Here's the US$51.1 million question: Did the Boston Red Sox bid all that money to sign Daisuke Matsuzaka or merely to block him from going to the New York Yankees?
"I can understand why there might be some speculation," Houston Astros president Tal Smith said on Wednesday, a day after Boston won the right to negotiate with the Seibu Lions pitcher. "The Red Sox are the only ones that can answer that."
"Obviously, there's a lot of factors from a standpoint of ethics and integrity and so on," Smith added. "I don't think anybody should question it as it stands in advance. You have to feel that they're acting in good faith."
Matsuzaka stands to become the priciest pitcher in Major League Baseball next year if the money the Red Sox would pay the Seibu Lions and the salary they would pay Matsuzaka are lumped together.
Currently, the highest average salary among MLB pitchers is the US$16 million Randy Johnson is getting from the Yankees. Houston's Roy Oswalt will average US$14.6 million under the five-year contract he starts next year.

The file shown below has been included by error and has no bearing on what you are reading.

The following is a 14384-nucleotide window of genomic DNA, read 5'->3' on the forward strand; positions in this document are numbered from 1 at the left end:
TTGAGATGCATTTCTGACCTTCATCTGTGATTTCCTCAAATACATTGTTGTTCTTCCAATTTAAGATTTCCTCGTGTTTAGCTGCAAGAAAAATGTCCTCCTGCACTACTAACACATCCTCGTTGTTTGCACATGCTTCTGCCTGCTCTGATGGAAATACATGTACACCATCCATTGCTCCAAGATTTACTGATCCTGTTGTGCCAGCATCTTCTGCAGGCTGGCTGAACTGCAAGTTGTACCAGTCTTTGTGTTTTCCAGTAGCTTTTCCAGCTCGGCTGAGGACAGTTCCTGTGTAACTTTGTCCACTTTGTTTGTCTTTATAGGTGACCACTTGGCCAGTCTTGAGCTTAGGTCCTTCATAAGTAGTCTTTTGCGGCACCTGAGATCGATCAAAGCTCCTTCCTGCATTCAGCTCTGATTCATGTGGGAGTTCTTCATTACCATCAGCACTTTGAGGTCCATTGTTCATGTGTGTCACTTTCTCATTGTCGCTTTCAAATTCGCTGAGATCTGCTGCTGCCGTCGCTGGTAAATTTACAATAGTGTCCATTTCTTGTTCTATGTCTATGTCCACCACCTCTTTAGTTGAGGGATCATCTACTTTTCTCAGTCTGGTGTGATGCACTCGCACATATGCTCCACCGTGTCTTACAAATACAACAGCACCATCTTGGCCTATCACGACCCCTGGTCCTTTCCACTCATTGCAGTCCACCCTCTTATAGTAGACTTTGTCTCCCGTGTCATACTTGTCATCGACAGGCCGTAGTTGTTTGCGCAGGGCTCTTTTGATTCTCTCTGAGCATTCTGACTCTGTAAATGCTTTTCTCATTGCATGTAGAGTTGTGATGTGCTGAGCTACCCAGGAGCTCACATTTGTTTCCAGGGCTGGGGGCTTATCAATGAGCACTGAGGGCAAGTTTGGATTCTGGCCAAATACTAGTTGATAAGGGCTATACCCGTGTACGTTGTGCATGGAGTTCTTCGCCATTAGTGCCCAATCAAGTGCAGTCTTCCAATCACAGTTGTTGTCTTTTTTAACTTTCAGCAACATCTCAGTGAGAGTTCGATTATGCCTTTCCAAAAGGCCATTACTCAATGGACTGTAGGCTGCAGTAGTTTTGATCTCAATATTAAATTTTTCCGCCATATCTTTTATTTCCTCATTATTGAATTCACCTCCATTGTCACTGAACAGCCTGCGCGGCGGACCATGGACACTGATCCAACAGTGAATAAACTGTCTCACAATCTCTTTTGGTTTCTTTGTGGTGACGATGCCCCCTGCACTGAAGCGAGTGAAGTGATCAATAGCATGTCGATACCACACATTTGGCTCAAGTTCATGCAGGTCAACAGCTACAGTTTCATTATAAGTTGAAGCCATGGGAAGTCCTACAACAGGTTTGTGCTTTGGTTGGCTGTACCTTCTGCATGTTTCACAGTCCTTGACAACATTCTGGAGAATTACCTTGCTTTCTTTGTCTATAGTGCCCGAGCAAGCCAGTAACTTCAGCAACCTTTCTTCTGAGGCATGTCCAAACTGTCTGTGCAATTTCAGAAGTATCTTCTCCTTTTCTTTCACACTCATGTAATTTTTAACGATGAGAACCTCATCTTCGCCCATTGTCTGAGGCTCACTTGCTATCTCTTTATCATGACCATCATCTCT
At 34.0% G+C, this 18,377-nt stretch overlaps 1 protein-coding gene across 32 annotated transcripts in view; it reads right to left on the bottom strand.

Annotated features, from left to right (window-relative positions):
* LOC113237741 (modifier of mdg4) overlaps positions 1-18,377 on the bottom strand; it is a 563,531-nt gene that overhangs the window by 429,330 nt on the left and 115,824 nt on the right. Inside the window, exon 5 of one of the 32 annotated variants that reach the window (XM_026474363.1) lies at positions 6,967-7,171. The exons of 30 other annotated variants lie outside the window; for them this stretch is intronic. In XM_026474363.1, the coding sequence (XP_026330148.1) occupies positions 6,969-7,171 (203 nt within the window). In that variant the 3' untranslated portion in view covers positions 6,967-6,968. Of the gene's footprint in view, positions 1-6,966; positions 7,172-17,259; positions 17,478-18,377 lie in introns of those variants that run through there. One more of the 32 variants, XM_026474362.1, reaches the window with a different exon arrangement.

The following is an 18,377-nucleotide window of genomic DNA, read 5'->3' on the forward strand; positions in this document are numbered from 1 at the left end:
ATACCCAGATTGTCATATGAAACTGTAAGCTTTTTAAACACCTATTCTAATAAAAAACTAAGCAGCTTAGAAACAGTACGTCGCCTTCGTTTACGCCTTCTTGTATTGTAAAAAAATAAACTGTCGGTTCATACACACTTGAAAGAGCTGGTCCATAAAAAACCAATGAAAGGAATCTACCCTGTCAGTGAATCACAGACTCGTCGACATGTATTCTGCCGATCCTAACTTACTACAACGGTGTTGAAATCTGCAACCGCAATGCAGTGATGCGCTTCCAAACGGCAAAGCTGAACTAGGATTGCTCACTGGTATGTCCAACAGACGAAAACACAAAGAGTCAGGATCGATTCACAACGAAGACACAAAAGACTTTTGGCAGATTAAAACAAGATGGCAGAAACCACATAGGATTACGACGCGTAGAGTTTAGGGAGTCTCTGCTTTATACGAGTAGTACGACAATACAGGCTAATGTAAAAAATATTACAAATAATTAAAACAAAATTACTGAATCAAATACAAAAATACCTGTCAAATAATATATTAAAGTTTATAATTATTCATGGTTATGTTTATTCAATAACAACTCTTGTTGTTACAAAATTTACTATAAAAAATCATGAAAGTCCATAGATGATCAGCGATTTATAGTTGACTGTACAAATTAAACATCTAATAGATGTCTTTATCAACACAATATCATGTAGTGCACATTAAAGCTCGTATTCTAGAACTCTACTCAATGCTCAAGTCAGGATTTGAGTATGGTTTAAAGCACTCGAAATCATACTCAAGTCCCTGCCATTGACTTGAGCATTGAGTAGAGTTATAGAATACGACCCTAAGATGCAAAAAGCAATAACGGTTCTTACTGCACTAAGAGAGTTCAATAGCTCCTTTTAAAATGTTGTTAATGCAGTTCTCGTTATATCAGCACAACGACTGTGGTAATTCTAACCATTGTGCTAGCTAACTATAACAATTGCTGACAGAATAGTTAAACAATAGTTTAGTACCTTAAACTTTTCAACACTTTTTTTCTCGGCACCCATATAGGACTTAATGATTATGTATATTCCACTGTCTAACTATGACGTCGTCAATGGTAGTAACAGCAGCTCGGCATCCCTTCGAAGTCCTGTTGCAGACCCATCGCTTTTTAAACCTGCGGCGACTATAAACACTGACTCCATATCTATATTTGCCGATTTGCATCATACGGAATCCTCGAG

"I'm sure that he wanted to stay in Houston and took a hometown discount to do so," Scott Boras, Matsuzaka's agent, said when asked whether Oswalt's deal was a starting point in discussions for Matsuzaka.
Even Matsuzaka took note of Boston's big bid -- double what some thought the winner would pay.
"I was very surprised when I heard the figure," he said on Wednesday before flying to the US. "It shows that they really appreciate my ability. I know there will be a lot of pressure, but that's something I'm used to and something I enjoy."
Boston general manager Theo Epstein spent more energy side-stepping questions than answering them at Tuesday night's news conference to announce the Red Sox had won Matsuzaka's rights. He pretty much repeated variations of the typed statement the Red Sox released.
When asked whether Boston submitted a bid to prevent Matsuzaka from going to a division rival, he responded: "This was a bid to acquire the rights to negotiate with Mr. Matsuzaka and we hope to acquire the services of Mr. Matsuzaka. Again, we think he'd be a great fit with the Red Sox organization."
Meanwhile Major League Baseball said the eye-popping size of the bid will cause a review of the whole process.
"The reported magnitude of the amount paid for the right to negotiate with Matsuzaka will cause us at the end of this posting to review the system," MLB president Bob DuPuy said.